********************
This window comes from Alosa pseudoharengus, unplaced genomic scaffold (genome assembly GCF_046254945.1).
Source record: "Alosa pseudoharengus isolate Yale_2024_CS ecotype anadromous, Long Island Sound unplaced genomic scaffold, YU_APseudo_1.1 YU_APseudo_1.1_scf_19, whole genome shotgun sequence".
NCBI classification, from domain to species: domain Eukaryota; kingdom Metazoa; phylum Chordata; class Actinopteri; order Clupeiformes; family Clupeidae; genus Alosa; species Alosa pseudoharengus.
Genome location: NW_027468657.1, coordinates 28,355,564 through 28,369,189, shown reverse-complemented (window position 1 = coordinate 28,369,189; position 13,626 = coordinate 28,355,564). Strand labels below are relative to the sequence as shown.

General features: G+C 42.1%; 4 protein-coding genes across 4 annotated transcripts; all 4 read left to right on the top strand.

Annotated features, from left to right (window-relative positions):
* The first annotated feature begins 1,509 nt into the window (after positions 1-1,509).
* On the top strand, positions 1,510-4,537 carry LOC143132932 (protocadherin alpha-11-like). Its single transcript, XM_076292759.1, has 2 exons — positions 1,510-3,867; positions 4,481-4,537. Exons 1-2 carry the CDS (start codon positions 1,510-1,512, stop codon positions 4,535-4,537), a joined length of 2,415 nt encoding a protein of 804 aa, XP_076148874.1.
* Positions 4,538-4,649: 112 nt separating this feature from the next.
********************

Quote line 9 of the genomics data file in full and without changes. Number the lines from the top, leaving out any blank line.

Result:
* Positions 4,538-4,649: 112 nt separating this feature from the next.